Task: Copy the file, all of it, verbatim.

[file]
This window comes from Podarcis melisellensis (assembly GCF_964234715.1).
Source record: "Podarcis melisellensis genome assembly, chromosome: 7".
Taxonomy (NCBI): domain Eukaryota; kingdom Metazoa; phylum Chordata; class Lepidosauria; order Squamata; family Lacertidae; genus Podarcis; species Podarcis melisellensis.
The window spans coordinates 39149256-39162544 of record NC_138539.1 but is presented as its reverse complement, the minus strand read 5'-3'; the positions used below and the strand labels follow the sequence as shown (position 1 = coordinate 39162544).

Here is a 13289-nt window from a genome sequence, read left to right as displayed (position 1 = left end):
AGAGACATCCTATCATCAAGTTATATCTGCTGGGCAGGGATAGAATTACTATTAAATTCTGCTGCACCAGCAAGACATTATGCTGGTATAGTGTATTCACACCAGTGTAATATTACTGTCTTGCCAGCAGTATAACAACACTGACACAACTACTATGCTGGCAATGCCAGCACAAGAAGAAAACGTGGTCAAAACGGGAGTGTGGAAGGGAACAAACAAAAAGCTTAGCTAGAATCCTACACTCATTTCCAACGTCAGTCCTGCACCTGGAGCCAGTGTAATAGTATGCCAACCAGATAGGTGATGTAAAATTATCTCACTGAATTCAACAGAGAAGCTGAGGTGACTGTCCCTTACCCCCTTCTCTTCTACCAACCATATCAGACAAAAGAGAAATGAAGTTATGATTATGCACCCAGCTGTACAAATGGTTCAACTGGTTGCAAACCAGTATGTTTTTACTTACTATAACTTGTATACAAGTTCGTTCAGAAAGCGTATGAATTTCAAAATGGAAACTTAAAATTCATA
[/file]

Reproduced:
This window comes from Podarcis melisellensis (assembly GCF_964234715.1).
Source record: "Podarcis melisellensis genome assembly, chromosome: 7".
Taxonomy (NCBI): domain Eukaryota; kingdom Metazoa; phylum Chordata; class Lepidosauria; order Squamata; family Lacertidae; genus Podarcis; species Podarcis melisellensis.
The window spans coordinates 39149256-39162544 of record NC_138539.1 but is presented as its reverse complement, the minus strand read 5'-3'; the positions used below and the strand labels follow the sequence as shown (position 1 = coordinate 39162544).

Here is a 13289-nt window from a genome sequence, read left to right as displayed (position 1 = left end):
AGAGACATCCTATCATCAAGTTATATCTGCTGGGCAGGGATAGAATTACTATTAAATTCTGCTGCACCAGCAAGACATTATGCTGGTATAGTGTATTCACACCAGTGTAATATTACTGTCTTGCCAGCAGTATAACAACACTGACACAACTACTATGCTGGCAATGCCAGCACAAGAAGAAAACGTGGTCAAAACGGGAGTGTGGAAGGGAACAAACAAAAAGCTTAGCTAGAATCCTACACTCATTTCCAACGTCAGTCCTGCACCTGGAGCCAGTGTAATAGTATGCCAACCAGATAGGTGATGTAAAATTATCTCACTGAATTCAACAGAGAAGCTGAGGTGACTGTCCCTTACCCCCTTCTCTTCTACCAACCATATCAGACAAAAGAGAAATGAAGTTATGATTATGCACCCAGCTGTACAAATGGTTCAACTGGTTGCAAACCAGTATGTTTTTACTTACTATAACTTGTATACAAGTTCGTTCAGAAAGCGTATGAATTTCAAAATGGAAACTTAAAATTCATA